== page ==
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A Response to EconLog Commenter ‘Nick’

Dear Nick:

Commenting on this EconLog blog post on the minimum wage, you probe my strong doubts that the market for low-skilled workers is monopsonized.  You ask me “Is this a theoretical claim, or an empirical one?  What do you think of the more common argument that low wage employers have market power not because they’re monopsonists but because low wage workers can’t easily search for other jobs because they’re too poor to live off their savings?”

My doubts are empirical: it strikes me as too much of a stretch to suppose that employers of low-skilled workers in the U.S. today have such power in the labor market to justify minimum-wage legislation.  Much can be said, but I’ll keep my remarks brief.

First, Bureau of Labor Statistics data show that nearly half of all workers who earn hourly wages no higher than the federal minimum are under the age of 25, and more than one-fifth of such workers are still in their teens.  Moreover, (according to the BLS) “never-married workers, who tend to be young, were more likely (7 percent) than married workers (2 percent) to earn the federal minimum wage or less.”*  In other words, not only is the typical minimum-wage worker unlikely to have a family to support, he or she is likely also to be supported in part, or potentially, by a family.  Such workers do not fit the profile of people so desperate for their next paychecks that they cannot afford to search for better jobs if they are being exploited in their current ones.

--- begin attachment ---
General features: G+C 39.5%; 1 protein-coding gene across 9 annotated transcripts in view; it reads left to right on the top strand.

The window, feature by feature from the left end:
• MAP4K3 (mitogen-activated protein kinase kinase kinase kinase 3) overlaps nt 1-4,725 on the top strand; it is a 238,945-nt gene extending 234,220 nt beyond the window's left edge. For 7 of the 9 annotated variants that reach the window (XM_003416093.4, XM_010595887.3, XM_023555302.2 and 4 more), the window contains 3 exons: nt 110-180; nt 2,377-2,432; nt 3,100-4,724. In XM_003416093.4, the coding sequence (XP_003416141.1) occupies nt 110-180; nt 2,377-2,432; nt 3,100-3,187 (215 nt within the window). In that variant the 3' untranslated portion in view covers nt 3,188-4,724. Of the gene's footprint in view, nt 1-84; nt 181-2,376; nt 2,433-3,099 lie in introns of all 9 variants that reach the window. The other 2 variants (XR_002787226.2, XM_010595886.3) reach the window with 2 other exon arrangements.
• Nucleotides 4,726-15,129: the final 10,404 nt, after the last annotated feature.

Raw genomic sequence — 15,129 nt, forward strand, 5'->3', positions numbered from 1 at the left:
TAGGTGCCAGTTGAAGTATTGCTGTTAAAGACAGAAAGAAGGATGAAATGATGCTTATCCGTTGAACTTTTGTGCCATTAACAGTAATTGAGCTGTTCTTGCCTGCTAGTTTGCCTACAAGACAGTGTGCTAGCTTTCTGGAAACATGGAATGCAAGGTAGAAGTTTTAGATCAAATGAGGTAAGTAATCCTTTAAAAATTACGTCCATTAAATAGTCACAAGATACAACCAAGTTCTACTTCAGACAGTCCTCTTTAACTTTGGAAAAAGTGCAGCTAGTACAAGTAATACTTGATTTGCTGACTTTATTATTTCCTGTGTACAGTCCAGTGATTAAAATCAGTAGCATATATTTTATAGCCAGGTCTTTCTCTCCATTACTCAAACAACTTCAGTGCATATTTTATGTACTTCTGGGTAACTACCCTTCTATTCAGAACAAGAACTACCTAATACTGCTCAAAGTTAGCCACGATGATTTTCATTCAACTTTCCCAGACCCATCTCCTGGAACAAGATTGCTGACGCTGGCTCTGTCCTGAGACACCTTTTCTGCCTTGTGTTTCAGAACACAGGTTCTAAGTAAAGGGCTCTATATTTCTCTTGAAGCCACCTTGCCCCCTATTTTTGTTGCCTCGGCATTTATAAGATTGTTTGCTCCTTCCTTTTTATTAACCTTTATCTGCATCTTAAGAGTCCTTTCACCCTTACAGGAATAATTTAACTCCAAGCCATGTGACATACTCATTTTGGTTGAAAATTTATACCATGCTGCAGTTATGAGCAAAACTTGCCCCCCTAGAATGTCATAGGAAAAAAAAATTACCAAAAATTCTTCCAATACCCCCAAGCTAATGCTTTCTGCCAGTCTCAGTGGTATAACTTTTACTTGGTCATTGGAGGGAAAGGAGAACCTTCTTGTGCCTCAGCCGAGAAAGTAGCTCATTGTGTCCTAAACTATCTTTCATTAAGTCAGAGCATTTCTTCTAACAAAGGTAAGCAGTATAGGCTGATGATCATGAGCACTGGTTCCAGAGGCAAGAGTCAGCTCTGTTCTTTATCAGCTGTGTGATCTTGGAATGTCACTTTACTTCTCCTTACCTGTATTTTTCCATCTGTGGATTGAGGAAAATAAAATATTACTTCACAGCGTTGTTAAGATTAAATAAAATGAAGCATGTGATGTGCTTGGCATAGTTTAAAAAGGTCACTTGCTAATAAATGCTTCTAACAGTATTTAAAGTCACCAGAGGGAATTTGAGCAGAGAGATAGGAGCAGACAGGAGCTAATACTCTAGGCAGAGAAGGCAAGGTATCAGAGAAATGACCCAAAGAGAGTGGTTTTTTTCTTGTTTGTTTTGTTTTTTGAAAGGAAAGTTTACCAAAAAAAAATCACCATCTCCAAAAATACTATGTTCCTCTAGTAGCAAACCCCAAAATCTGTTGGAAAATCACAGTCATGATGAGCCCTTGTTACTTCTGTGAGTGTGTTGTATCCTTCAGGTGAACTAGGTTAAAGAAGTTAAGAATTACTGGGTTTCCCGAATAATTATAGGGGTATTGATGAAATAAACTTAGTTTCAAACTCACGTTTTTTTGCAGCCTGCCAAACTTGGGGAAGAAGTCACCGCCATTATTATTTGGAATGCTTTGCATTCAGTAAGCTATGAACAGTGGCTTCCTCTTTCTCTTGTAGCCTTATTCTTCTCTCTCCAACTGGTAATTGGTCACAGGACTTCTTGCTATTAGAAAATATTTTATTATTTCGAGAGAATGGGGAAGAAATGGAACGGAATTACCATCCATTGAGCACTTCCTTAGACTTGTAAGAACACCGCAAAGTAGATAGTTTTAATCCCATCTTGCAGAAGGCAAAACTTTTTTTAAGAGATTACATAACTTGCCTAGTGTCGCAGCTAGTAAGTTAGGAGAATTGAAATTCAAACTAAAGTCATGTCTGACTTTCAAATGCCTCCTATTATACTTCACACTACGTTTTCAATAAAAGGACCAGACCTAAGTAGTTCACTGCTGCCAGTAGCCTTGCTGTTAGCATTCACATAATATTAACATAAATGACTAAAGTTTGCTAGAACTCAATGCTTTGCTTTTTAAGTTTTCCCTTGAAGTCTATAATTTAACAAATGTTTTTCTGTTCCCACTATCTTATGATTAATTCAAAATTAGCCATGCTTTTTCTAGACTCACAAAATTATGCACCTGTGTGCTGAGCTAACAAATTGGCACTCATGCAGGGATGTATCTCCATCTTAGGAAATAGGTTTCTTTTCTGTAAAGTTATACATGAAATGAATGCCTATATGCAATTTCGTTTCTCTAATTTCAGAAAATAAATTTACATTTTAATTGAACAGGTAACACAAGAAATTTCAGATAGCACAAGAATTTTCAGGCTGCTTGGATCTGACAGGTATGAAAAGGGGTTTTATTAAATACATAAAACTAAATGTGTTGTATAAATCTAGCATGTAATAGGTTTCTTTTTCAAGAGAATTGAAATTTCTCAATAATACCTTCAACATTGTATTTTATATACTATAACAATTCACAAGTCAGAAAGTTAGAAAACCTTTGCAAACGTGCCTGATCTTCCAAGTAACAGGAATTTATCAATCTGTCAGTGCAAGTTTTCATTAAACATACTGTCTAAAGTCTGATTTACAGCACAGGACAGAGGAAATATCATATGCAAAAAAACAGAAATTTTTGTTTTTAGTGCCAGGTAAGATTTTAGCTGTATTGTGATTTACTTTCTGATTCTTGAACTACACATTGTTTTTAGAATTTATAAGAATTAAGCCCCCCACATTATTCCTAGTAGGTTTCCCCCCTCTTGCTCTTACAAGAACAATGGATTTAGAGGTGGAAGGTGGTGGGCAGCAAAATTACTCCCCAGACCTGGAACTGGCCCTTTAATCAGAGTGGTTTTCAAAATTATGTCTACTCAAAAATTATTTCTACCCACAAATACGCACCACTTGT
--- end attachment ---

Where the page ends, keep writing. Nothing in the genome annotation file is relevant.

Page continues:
Second, if typical low-wage workers were indeed so desperately poor as your argument suggests, then minimum-wage legislation is an especially dangerous and risky tool to wield on their behalf.  Unless and until the data overwhelmingly, clearly, and with little dispute show that, contrary to standard theoretical predictions, raising the minimum wage does not price some low-wage workers out of their jobs, to use such legislation is to recklessly gamble with the lives of the people you intend to help.  Because, as I’m sure you know, the data are nowhere close to ‘proving’ that minimum-wage legislation does not reduce low-wage workers’ employment opportunities, low-wage workers’ alleged economic desperation is an especially compelling reason to avoid, rather than to enact, higher minimum wages.

Donald J. Boudreaux
Professor of Economics
Martha and Nelson Getchell Chair for the Study of Free Market Capitalism at the Mercatus Center
George Mason University
Fairfax, VA  22030

Characteristics of Minimum Wage Workers, 2014 (Washington, DC: Bureau of Labor Statistics), April 2015.


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